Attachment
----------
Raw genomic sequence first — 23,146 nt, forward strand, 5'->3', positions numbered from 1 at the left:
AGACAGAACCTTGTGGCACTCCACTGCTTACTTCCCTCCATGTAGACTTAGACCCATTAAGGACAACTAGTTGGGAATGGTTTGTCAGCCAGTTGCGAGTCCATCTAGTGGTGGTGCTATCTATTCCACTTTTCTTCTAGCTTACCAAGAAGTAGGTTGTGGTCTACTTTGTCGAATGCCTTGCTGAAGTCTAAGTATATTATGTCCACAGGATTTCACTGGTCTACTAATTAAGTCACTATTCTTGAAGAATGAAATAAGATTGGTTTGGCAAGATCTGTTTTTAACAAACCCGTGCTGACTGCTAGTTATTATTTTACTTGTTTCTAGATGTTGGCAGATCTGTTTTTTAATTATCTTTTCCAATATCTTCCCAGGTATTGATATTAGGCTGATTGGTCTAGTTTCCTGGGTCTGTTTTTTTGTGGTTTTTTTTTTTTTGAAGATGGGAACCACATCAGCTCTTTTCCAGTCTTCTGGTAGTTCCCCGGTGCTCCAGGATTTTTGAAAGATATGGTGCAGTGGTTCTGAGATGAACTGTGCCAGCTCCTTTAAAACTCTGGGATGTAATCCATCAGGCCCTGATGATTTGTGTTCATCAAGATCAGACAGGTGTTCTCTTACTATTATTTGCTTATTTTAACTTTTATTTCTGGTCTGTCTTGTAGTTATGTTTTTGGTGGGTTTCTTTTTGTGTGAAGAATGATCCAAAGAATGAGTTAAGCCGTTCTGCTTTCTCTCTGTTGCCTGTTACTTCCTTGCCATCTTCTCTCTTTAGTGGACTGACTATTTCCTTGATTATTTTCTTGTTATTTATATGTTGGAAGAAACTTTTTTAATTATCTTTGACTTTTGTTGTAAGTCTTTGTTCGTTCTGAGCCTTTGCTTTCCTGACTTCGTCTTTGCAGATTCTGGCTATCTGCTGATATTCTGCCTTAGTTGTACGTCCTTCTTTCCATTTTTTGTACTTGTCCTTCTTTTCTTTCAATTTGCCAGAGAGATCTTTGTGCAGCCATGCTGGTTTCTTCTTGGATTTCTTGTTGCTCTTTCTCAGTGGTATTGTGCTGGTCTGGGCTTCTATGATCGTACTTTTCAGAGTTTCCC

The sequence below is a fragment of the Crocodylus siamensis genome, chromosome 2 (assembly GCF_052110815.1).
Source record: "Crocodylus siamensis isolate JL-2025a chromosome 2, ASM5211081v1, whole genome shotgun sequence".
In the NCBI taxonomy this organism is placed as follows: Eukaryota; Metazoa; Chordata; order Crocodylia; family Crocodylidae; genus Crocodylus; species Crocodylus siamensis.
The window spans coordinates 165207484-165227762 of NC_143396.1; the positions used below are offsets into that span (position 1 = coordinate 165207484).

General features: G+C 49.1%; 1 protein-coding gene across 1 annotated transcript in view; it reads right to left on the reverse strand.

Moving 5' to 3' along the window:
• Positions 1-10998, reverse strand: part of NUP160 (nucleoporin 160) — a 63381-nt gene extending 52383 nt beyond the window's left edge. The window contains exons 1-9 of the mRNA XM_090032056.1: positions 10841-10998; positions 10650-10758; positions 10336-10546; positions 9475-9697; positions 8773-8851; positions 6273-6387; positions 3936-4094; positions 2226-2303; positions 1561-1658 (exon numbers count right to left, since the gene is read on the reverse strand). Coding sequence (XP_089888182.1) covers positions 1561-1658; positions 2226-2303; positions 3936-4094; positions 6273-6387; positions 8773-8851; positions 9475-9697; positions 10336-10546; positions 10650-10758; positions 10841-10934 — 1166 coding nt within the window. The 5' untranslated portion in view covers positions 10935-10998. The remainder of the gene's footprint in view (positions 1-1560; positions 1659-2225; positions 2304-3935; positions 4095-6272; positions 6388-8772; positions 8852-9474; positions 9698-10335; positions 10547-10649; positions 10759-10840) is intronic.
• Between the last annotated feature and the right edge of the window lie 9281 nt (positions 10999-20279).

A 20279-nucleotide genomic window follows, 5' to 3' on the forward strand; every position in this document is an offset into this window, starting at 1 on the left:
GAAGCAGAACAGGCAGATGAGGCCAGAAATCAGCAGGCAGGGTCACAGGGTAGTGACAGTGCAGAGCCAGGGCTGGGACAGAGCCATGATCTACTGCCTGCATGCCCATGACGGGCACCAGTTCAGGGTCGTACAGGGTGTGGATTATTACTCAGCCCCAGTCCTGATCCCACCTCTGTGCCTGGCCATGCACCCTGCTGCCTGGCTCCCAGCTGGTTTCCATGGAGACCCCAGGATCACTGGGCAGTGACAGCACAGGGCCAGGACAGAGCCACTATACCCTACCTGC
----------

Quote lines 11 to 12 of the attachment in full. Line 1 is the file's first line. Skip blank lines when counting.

A 20279-nucleotide genomic window follows, 5' to 3' on the forward strand; every position in this document is an offset into this window, starting at 1 on the left:
GAAGCAGAACAGGCAGATGAGGCCAGAAATCAGCAGGCAGGGTCACAGGGTAGTGACAGTGCAGAGCCAGGGCTGGGACAGAGCCATGATCTACTGCCTGCATGCCCATGACGGGCACCAGTTCAGGGTCGTACAGGGTGTGGATTATTACTCAGCCCCAGTCCTGATCCCACCTCTGTGCCTGGCCATGCACCCTGCTGCCTGGCTCCCAGCTGGTTTCCATGGAGACCCCAGGATCACTGGGCAGTGACAGCACAGGGCCAGGACAGAGCCACTATACCCTACCTGC